Haley Gold and Spencer Bryant of the pop band 76th Street have kept their shows intimate and personable since they began singing together in a Scottsdale elementary school.
That all changed this year. The personalities are shining through even more, and the venues are growing.
Earlier this year, the duo released its single “Close” and it helped the ladies earn a spot at the ASCAP “I Create Music” Expo. The California event provides aspiring songwriters and composers with networking opportunities, one-on-one feedback and real-world advice from hitmaking songwriters.
“It was definitely a highlight for us, to be around a ton of world-renowned writers and performers like Jason Mraz and Marc Cohn,” Bryant says. “We performed in Los Angeles and had great music industry experiences.”
Gold explains the day after their expo performance, they learned the expo was worth the car ride.
“We went to all the workshops and nobody knew who we were,” she says. “After our performance, everywhere we were going, people were stopping us to comment on our performance. We met a ton of people there and now they’re following us (on social media) and keeping in touch.”
Not only did “Close” provide that opportunity. The women, who regularly play the Westin Kierland Resort and Spa in Scottsdale, say the band’s recent “refresh” did so as well.
“We rebooted who we are as artists,” Gold says. “We amped up what we were doing already. We made our show bigger. The show we’re performing now was inspired by that (ASCAP) performance.
“Our sound is evolving. Before, we would consider our music indie, almost indie folk rock. Now we’re more pop. We have choreography in our performance and the tracks are definitely more danceable. We don’t have a full band, or a history of dance lessons. It’s still great, though.”
The act will show off their new sound on the Phoenix Festival of the Arts main stage for the first time. The expected audience is 11,000. Bryant sees the 1 p.m. Sunday, December 9, gig as an opportunity to introduce “who we are now to a bigger audience.”
“Some listeners are surprised that two people can create such a big sound,” Bryant says. “That’s been one of our goals.
Gold adds, “We want people to listen, but to watch as well. It’s really, really helped with our fanbase.”
Gold and Bryant met in the fifth grade at Grayhawk Elementary School in Scottsdale. It was musical magic.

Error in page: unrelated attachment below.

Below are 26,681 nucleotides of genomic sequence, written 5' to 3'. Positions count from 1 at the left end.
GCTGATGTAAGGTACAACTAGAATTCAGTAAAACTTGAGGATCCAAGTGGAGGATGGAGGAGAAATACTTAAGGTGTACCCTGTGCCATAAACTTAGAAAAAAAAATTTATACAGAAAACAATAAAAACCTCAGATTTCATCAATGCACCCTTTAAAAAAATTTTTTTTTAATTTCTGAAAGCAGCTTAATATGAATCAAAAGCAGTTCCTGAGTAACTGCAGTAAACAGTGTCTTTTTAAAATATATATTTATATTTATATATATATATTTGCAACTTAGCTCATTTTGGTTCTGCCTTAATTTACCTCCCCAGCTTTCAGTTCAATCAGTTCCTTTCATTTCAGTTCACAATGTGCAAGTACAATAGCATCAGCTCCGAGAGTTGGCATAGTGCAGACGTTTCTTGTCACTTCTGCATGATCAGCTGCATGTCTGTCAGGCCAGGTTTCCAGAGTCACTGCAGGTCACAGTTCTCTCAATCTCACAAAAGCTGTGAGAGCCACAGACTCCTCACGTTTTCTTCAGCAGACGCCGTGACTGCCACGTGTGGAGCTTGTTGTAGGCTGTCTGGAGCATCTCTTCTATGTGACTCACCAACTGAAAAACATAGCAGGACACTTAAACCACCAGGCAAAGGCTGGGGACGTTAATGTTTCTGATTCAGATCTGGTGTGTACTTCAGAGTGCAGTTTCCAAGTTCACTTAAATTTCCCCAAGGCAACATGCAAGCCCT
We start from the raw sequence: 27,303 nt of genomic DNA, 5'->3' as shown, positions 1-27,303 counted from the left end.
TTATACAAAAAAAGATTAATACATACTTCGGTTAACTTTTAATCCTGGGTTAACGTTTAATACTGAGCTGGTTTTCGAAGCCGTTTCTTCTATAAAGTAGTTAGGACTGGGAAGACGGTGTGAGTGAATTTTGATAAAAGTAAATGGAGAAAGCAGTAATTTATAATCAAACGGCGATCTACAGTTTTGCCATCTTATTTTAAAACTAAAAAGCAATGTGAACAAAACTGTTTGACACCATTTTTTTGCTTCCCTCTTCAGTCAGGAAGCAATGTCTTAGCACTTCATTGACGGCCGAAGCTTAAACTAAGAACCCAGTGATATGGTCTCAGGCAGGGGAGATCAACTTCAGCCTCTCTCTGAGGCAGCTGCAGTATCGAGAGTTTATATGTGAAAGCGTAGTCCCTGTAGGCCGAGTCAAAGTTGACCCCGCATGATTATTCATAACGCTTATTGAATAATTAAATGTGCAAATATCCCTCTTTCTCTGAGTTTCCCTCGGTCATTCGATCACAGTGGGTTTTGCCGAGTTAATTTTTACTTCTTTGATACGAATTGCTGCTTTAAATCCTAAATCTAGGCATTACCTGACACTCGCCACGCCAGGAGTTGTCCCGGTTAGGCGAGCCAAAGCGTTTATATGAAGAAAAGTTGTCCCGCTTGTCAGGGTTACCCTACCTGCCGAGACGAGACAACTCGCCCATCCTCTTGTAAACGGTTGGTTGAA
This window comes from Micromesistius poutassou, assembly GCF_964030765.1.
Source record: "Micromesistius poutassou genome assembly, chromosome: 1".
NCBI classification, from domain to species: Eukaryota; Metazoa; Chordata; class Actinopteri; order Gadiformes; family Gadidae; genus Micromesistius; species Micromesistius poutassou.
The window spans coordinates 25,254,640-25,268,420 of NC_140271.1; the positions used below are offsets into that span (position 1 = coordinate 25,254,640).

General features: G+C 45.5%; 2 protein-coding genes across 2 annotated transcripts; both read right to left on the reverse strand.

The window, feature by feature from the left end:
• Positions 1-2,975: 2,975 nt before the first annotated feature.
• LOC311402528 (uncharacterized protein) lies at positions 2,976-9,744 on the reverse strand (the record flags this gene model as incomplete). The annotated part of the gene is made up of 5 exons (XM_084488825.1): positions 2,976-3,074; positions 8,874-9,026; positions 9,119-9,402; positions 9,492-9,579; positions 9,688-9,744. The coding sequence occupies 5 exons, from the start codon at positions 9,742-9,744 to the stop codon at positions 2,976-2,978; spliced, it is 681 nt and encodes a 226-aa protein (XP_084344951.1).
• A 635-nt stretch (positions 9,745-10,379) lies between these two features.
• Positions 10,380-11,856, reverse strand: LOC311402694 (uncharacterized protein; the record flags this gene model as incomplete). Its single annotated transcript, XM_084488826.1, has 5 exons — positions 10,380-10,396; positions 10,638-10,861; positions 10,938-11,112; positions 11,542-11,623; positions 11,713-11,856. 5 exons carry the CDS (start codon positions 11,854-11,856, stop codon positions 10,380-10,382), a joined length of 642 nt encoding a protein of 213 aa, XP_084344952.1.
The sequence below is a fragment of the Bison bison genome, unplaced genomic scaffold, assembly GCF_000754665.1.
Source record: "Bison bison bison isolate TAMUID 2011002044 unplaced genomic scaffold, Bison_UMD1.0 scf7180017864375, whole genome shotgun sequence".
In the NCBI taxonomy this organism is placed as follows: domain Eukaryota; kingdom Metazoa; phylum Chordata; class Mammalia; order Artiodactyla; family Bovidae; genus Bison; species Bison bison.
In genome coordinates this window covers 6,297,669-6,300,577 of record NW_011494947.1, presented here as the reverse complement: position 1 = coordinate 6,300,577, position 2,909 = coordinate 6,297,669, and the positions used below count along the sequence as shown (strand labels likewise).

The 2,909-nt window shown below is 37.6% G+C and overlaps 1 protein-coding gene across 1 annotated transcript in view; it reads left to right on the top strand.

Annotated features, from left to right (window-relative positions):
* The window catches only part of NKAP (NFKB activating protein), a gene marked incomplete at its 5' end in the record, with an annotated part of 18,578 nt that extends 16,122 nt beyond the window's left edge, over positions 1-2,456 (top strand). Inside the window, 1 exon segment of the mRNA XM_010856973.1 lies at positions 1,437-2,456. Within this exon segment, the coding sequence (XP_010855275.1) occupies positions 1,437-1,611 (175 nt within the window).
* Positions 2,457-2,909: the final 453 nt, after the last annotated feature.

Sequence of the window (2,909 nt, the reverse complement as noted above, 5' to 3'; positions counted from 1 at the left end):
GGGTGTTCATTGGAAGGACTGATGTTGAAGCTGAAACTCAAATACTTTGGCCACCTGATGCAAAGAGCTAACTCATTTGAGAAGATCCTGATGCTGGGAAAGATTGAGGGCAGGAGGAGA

“I was singing and we started singing together,” Gold says. “The rest is history. We never stopped after that day.”
The 2017 ASU graduates—with Bryant on guitar and Gold on piano and percussion—were told them had “womb-to-tomb” appeal by an entertainment executive.
The duo who attended Pinnacle High School have worked with heavy hitters. The single “You and I” was produced by Grammy winner Robb Vallier. Rami Jaffee, formerly of the Wallflowers and the Foo Fighters, played organ on the song, which is available on iTunes and Amazon.
The women are adamant about writing songs together—mostly at night. Bryant wants fans to know that she and Gold’s tunes are more meaningful than “mushy love songs.”
“We write about self-empowerment and being independent,” she says. “It’s different. That’s really what ‘You and I’ is about—not settling for less than you deserve and really remembering your worth. I think we have a great message with our music.”
This month, 76th Street is planning to release a self-titled EP and they’ll spend 2019 promoting it. Gold and Bryant hope to release videos for each of the songs by the end of that year, too.
“We’re trying to spread that throughout Arizona and everywhere else,” Bryant says. “We have a lot of plans.”
Among those plans is to visit their alma mater in 50 years. Sounds ambitious, but 76th Street put two of its CDs in a time capsule that ASU officials buried in the new student pavilion.
“I already put the date they’re going to open the time capsule in my calendar,” Gold says.
Phoenix Festival of the Arts, Margaret T. Hance Park, 1202 N. Third Street, Phoenix, phoenixfestivalofthearts.org, noon to 5 p.m. Friday, December 7, 10 a.m. to 5 p.m. Saturday, December 8, and Sunday, December 9, free. 76th Street performs at 1 p.m. Sunday, December 9, on the main stage. For a complete list of 76th Street shows, visit 76thstreet.net.